Remember the other day when I left my kiln on all night? Well, it happened two more times after that. Or so I thought. Come to find out, I changed something in my program so the regular sequence of buttons I press to send my kiln into anneal mode doesn’t work…it just keeps chugging along at the holding temperature. I thought I was losing my mind. But I figured it out and now I’m back on track.
The problem with the kiln being on all night, as I said, other than the fact that it seems like a huge safety hazard, is that you can’t use it when you get to the studio because it needs hours to cool down properly. So, I pulled out the Chili Pepper (the red annealer shown here). I needed it elevated for ease of use and didn’t have anything fire proof at that level so I pulled out the other kiln, from my pmc days, and used that. Why is it that you don’t realize how much stuff you have until you see it all together. I had everything put away so nicely I didn’t realize I had three kilns. What’s worse? I have another Chili Pepper that I got really cheap beacause the element needs to be replaced. I have the element, it just needs to be installed. When we built the studio we designed it for at least three work stations so that’s why the extra equipment.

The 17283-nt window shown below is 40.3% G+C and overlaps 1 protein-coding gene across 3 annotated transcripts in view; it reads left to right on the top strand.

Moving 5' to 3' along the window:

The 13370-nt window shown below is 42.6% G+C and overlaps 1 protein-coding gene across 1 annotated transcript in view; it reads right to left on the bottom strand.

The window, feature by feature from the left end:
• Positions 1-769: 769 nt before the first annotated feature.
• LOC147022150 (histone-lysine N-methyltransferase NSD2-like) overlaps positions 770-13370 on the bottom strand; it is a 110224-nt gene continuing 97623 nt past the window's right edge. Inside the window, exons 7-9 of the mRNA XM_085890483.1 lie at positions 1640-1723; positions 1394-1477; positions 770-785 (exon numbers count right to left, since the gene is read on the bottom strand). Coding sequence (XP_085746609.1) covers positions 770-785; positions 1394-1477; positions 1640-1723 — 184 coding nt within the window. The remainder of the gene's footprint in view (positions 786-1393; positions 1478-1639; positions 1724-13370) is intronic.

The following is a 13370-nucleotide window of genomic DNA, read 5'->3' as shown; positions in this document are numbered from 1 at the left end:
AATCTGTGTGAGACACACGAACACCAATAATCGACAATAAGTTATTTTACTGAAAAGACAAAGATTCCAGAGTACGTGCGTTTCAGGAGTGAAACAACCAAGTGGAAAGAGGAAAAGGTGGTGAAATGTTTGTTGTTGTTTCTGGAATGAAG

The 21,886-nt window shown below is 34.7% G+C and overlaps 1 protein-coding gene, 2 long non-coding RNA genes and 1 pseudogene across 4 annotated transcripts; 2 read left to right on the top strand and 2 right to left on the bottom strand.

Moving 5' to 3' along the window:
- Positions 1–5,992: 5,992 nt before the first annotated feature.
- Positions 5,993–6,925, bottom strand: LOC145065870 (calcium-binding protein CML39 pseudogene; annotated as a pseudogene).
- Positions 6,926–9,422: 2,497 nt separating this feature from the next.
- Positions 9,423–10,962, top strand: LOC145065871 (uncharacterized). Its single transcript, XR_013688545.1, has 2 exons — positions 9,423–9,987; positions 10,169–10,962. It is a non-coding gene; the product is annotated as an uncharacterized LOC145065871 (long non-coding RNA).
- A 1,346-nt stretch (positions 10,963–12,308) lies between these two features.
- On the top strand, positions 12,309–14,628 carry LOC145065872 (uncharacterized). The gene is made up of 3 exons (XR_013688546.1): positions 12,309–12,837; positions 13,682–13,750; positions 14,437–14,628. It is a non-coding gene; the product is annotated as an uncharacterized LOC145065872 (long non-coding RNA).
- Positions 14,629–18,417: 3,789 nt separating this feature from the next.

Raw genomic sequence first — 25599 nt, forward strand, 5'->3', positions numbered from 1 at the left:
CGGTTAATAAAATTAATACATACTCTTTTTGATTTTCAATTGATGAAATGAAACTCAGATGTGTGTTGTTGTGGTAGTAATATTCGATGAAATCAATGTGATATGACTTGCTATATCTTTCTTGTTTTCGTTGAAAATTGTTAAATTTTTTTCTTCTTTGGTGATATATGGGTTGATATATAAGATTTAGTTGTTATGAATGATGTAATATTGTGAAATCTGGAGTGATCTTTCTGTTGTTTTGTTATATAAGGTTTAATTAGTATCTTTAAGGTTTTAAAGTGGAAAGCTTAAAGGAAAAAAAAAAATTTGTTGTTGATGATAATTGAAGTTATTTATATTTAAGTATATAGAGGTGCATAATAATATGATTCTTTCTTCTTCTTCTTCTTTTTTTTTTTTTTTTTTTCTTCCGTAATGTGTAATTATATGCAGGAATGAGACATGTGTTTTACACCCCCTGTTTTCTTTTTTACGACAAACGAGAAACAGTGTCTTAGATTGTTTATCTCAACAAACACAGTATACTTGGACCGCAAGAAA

Here’s the really sad part. Three kilns. All sitting there in working condition and look what I still use sometimes:
A fiber blanket. Don’t worry, those aren’t beads in there that I would sell to anyone. That’s what I do when I’m writing and need the steps to photograph. I don’t want to wait for them to anneal beacause I won’t use them for anything else. I just need them to last long enough to take photographs. Oh, and excuse that mess…I haven’t gotten to that yet.